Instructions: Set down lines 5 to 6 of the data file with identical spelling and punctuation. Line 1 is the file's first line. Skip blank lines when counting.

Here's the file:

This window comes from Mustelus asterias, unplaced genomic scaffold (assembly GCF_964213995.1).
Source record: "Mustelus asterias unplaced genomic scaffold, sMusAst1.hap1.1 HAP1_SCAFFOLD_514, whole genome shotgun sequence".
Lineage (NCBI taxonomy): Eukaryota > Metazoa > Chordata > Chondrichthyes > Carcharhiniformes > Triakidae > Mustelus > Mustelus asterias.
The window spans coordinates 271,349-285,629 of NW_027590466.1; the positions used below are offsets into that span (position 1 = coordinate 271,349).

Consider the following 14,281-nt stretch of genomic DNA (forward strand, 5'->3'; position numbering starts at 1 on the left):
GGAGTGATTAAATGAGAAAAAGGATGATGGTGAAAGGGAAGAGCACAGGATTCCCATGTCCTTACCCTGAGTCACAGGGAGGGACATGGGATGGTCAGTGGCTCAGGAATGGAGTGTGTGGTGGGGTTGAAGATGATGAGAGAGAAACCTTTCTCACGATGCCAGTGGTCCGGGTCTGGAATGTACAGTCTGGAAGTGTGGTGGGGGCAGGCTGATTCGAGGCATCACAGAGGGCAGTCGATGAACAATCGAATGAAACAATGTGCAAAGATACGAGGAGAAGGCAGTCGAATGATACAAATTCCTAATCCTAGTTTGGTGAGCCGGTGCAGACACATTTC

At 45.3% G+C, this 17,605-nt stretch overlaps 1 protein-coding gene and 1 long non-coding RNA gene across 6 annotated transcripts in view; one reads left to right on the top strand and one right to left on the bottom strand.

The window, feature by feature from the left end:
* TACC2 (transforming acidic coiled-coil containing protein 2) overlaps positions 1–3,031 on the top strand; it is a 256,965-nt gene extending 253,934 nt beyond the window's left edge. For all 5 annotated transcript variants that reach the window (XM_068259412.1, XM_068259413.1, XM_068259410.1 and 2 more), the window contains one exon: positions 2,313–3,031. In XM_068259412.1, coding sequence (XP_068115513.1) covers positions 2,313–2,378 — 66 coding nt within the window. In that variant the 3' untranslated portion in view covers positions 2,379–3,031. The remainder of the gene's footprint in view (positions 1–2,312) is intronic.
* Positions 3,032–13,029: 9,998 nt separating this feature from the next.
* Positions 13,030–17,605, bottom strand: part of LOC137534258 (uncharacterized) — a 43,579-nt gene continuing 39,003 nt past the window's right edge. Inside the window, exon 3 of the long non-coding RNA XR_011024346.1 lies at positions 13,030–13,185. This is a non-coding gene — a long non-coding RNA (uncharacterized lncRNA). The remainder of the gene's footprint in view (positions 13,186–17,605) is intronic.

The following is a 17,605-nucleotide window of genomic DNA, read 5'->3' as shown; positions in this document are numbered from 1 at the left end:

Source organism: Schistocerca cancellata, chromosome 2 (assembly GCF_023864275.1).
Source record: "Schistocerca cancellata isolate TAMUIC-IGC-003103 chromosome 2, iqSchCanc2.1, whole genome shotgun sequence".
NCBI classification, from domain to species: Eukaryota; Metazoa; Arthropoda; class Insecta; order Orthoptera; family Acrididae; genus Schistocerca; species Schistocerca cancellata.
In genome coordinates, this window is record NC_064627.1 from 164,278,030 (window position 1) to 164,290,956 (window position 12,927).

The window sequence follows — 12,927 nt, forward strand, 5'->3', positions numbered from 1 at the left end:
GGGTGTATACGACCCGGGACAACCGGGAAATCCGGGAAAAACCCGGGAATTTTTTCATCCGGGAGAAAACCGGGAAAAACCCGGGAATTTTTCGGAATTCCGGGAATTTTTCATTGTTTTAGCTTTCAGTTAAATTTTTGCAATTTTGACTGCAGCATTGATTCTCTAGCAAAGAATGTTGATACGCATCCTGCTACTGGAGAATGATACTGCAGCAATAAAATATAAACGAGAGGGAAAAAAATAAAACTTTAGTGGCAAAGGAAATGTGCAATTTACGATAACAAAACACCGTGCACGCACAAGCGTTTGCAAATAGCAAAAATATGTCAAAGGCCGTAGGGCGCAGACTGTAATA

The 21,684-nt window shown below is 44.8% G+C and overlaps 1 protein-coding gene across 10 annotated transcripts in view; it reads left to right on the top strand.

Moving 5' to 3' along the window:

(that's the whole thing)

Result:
Consider the following 14,281-nt stretch of genomic DNA (forward strand, 5'->3'; position numbering starts at 1 on the left):
GGAGTGATTAAATGAGAAAAAGGATGATGGTGAAAGGGAAGAGCACAGGATTCCCATGTCCTTACCCTGAGTCACAGGGAGGGACATGGGATGGTCAGTGGCTCAGGAATGGAGTGTGTGGTGGGGTTGAAGATGATGAGAGAGAAACCTTTCTCACGATGCCAGTGGTCCGGGTCTGGAATGTACAGTCTGGAAGTGTGGTGGGGGCAGGCTGATTCGAGGCATCACAGAGGGCAGTCGATGAACAATCGAATGAAACAATGTGCAAAGATACGAGGAGAAGGCAGTCGAATGATACAAATTCCTAATCCTAGTTTGGTGAGCCGGTGCAGACACATTTC